27. Griffith, D. A. (1992). What is spatial autocorrelation? Reflections on the past 25 years of spatial statistics. Espace Géographique, 21(3), 265–280.CrossRefGoogle Scholar
  28. Griffith, D. A. (2003). Spatial autocorrelation and spatial filtering: Gaining understanding through theory and visualization. Berlin: Springer.CrossRefGoogle Scholar
  29. Haskins, R., & Sawhill, I. (2009). Creating an opportunity society. Washington, DC: Brookings Institution Press.Google Scholar
  30. Hollander, J. B. (2011). Sunburnt cities: The great recession, depopulation and urban planning in the American Sunbelt. Abingdon: Routledge.Google Scholar
  31. Holloway, S. R., & Mulherin, S. (2004). The effect of adolescent neighborhood poverty on adult employment. Journal of Urban Affairs, 26(4), 427–454.CrossRefGoogle Scholar
  32. Howell, A. J., & Timberlake, J. M. (2014). Racial and ethnic trends in the suburbanization of poverty in U.S. metropolitan areas, 1980–2010. Journal of Urban Affairs, 36(1), 79–98.CrossRefGoogle Scholar
  33. Isserman, A. (2005). In the national interest: Defining rural and urban correctly in research and public policy. International Regional Science Review, 28(4), 465–499.CrossRefGoogle Scholar
  34. Isserman, A. M., Feser, E., & Warren, D. E. (2009). Why some rural places prosper and others do not. International Regional Science Review, 32(3), 300–342.CrossRefGoogle Scholar
  35. Jeffrey, C. (2010). Geographies of children and youth I: Eroding maps of life. Progress in Human Geography, 34(4), 496–505.CrossRefGoogle Scholar
  36. Johnson, R. C. (2011). The place of race in health disparities: How family background and neighborhood conditions in childhood impact later-life health. In H. B. Newburger, E. L. Birch, & S. M. Wachter (Eds.), Neighborhood and life chances: How place matters in modern America (pp. 18–36). Philadelphia, PA: University of Pennsylvania Press.Google Scholar
  37. Kelly, M. (2000). Inequality and crime. Review of Economics and Statistics, 82(4), 530–539.CrossRefGoogle Scholar
  38. Kneebone, E., & Garr, E. (2010). The suburbanization of poverty: Trends in metropolitan America, 2000 to 2008. Washington, DC: Brookings Institution.Google Scholar
  39. Lyson, T. A., & Falk, W. W. (1993). Forgotten places: Uneven development in rural America. Lawrence, KS: University Press of Kansas.Google Scholar
  40. Messner, S. F., Anselin, L., Baller, R. D., Hawkins, D. F., Deane, G., & Tolnay, S. E. (1999). The spatial patterning of county homicide rates: An application of exploratory spatial data analysis. Journal of Quantitative Criminology, 15(4), 423–450.CrossRefGoogle Scholar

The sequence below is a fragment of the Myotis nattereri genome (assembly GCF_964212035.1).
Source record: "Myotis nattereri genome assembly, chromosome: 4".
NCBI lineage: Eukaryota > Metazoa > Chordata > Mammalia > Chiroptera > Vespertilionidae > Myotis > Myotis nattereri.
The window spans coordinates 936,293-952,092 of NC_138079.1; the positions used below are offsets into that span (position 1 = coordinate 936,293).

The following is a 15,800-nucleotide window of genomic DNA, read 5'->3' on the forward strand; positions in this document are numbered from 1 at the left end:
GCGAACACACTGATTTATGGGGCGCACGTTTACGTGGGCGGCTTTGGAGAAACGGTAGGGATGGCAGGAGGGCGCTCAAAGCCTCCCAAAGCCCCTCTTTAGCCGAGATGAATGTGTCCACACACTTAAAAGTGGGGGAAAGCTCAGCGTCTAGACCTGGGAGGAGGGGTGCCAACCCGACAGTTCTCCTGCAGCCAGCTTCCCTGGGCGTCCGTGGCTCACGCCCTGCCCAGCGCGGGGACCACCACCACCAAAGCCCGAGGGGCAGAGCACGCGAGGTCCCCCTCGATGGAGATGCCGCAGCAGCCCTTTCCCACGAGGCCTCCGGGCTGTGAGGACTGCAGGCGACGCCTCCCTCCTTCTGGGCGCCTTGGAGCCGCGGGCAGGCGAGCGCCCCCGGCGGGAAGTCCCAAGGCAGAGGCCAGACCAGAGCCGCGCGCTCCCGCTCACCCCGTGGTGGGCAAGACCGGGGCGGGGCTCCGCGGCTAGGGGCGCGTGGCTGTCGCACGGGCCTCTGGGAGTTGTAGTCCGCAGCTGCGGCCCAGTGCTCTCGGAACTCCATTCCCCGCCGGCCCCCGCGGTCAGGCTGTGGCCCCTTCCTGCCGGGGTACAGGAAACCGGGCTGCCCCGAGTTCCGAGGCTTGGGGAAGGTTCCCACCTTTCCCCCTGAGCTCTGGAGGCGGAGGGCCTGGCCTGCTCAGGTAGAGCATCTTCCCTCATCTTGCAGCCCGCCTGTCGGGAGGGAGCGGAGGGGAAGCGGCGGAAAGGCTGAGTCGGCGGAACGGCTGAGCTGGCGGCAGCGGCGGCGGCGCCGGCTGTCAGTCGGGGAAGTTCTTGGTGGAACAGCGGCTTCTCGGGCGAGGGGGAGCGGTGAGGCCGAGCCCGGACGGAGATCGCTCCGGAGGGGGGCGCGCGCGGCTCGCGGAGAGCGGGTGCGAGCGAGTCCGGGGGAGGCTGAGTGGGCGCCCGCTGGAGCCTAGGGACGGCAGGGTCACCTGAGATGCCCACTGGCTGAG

41. Moran, P. A. (1950). Notes on continuous stochastic phenomena. Biometrika, 37, 17–23.CrossRefGoogle Scholar
  42. National Bureau of Economic Research. (2014). US Business Cycle Expansions and Contractions. Accessed November 30, 2014.
  43. OMB (Office of Management and Budget). (2000). Standards for defining metropolitan and micropolitan areas. Federal Register, 65, 82227–82238.Google Scholar
  44. Opportunity Nation. (2014a). Opportunity Nation: The shared plan to restore opportunity. Retrieved February 2014, from
  45. Opportunity Nation. (2014b). The opportunity index data and methodology. Retrieved February 2014, from
  46. Partridge, M. D., Rickman, D. S., Olfert, M. R., & Ali, K. (2012). Dwindling U.S. internal migration: Evidence of spatial equilibrium or structural shifts in local labor markets? Regional Science and Urban Economics, 42(1–2), 375–388.CrossRefGoogle Scholar
  47. powell, j. a., Reece, J., Rogers, C., & Gambhir, S. (2007). Communities of opportunity: A framework for a more equitable and sustainable future for all. Columbus, OH: Kirwan Institute for the Study of Race and Ethnicity, The Ohio State University.Google Scholar
  48. Rosenbaum, J. E., Reynolds, L., & DeLuca, S. (2002). How do places matter? The geography of opportunity, self-efficacy, and a look inside the black box of residential mobility. Housing Studies, 17, 71–82.CrossRefGoogle Scholar
  49. Rothstein, J. (2012). The labor market four years into the crisis: Assessing structural explanations. Industrial and Labor Relations Review, 65(3), 467–500.CrossRefGoogle Scholar
  50. Sawicki, D. S., & Flynn, P. (1996). Neighborhood indicators: A review of the literature and an assessment of conceptual and methodological issues. Journal of the American Planning Association, 62(2), 165–183.CrossRefGoogle Scholar
  51. Selvin, H. C. (1958). Durkheim’s suicide and problems of empirical research. American Journal of Sociology, 63(6), 607–619.CrossRefGoogle Scholar
  52. Stiglitz, J. E. (2012). The price of inequality: How today’s divided society endangers our future. New York, NY: W.W. Norton & Co.Google Scholar
  53. Tankersley, J., & Guo, J. (2014). Congrats, America. You have less economic opportunity than you did in 1970. The Washington Post. Retrieved from
  54. Tobler, W. R. (1970). A computer movie simulating urban growth in the Detroit region. Economic Geography, 46, 234–240.CrossRefGoogle Scholar
  55. Tönnies, F. (1957). Community and society (Gemeinschaft und gesellschaft). (C. P. Loomis, Trans.). East Lansing, MI: Michigan State University Press. (Original work published 1887).Google Scholar
  56. Walker, R. E., Keane, C. R., & Burke, J. G. (2010). Disparities and access to healthy food in the United States: A review of food deserts literature. Health & Place, 16(5), 876–884.CrossRefGoogle Scholar
  57. Waller, L. A., & Gotway, C. A. (2004). Applied spatial statistics for public health data (Vol. 368). New York: Wiley.Google Scholar
  58. Wang, M., Kleit, R. G., Cover, J., & Fowler, C. S. (2012). Spatial variations in U.S. poverty: Beyond metropolitan and non-metropolitan. Urban Studies, 49(3), 563–585.CrossRefGoogle Scholar
  59. Weber, J., Low, S., & Walsh, N. (2014). County-level oil and gas production in the US. Washington, DC: USDA, Economic Research Service.Google Scholar
  60. Zickuhr, K., & Smith, A. (2013). Home Broadband 2013. Washington, DC: Pew Research Center. Retrieved May 2014, from

Copyright information

© Springer Science+Business Media Dordrecht 2015

Authors and Affiliations

  1. 1.Department of Urban and Regional PlanningUniversity of Illinois at Urbana-ChampaignChampaignUSA

Personalised recommendations